15 July 2013
KOKOMO, Ind. — Joby Renbarger is making his mark on the automotive industry, thanks to a partnership between Indiana University Kokomo and Chrysler Group.
The senior business marketing and management major is one of 11 students chosen for the first large-scale internship program between the company and the campus.
The students are using their skills to provide leadership training, prepare executives for an upcoming audit presentation, develop project tracking programs and communication workshops, and create recruiting videos, among other projects.
Renbarger called the internship "a giant step to completing my future goals," including earning a Master of Business Administration degree after he graduates.
"I wanted this internship because I have heard many great things about Chrysler, and I know this can be the starting point to my future," he said. "I am learning so much here about myself and others. It has been an amazing experience so far, and I am very blessed to have been given this opportunity."
Interim Chancellor Susan Sciame-Giesecke proposed the internship program to Brad Clark, Chrysler Group's general manager of the transmission and casting division. It offers the company specialized resources from IU Kokomo, while providing students real world job experience.
"Our students are receiving invaluable training, while providing a real benefit to Chrysler," she said. "This is a positive program for all involved, and I am proud to offer this opportunity to our students through our partnership."
Lori Hoback, manufacturing planning specialist, said Chrysler focused on its needs in leadership, communication, employee training, and computer skills, when choosing the first interns.
"The students have made a significant impact already," Hoback said. "Our business is growing exponentially, and market demand is driving us to react more quickly. We appreciate the pace Dr. Giesecke is driving in our partnership. I am excited to work with the students this summer, and I look forward to building a long-term relationship with the university in our back yard."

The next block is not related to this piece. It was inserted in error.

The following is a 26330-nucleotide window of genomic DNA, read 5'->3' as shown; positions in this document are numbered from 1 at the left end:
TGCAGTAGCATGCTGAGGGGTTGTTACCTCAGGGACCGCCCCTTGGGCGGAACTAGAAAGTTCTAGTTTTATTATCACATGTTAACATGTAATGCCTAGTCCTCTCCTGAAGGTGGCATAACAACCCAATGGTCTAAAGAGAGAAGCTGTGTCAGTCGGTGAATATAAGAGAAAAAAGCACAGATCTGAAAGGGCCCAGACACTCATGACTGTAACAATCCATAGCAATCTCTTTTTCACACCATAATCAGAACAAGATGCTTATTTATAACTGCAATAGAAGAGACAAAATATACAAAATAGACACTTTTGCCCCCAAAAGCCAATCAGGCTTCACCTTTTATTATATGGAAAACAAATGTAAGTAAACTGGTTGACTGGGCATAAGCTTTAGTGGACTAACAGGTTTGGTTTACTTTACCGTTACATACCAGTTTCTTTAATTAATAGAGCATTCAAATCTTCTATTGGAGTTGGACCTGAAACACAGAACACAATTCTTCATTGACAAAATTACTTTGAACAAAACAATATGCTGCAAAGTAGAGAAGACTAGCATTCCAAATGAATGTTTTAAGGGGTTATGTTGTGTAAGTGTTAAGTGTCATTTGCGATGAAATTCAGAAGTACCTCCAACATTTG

For Mary Olk, who is completing her degree in communication arts this summer, the internship confirmed her career choice in leadership.
"This has been one of the biggest learning opportunities I've ever had, and I'm extremely grateful for it," Olk said. "It has taught me a lot about the real working world, in a global organization. It's affirmed that leadership development is an area I'd like to continue to work in in the future."
Olk is teaching leadership workshops for Chrysler Group executives, and creating self-study programs focusing on the 16 Leadership Behaviors, the criteria by which Chrysler Group employees are evaluated.
"My internship is allowing me to take all the theories and information I've been studying for four years and actively apply them," she said.
Olk also is developing a communication workshop with Renbarger and Jason Chea, and working with Sofia Stout to prepare executives for their upcoming World Class Manufacturing audit presentations.
Chea and Renbarger analyzed the company's leadership program and identified areas where more training is needed. They've also constructed a formal database system for tracking projects.
"The engineers have approved it and are using it and testing it to be sure it's perfect for their needs," Renbarger said. "The goal after this internship is to leave Chrysler with some high-quality materials to use, and to leave our mark. It is very important to all of us to do a great job and make the most of this opportunity."
Stout, a senior communication arts major, said they are helping Chrysler Group achieve its goal of a bronze rating during its upcoming audit by watching and critiquing executives' presentations, and giving suggestions for improvement.
She said the program is a win for the company, the interns, and the community.
"By reaching a bronze level standing, it opens up new business for the Kokomo area plants," she said. "That provides opportunities for expansion and new jobs."
They also are writing a "book of knowledge," which can be used for presentation training in the future.
Stout appreciates the chance to put the skills she has learned on campus to work in a real-world application.
"I love my job," she said. "Public speaking is not an easy thing to do. If I can help these executives feel more comfortable and prepared while standing behind the podium that is enough satisfaction for me. Helping others, and especially helping people communicate to reach a team goal is what drives me to work hard and to do well. It's nice to know my work is appreciated and wanted. I cannot be more thankful for this opportunity to learn and grow."
Indiana University Kokomo serves north central Indiana.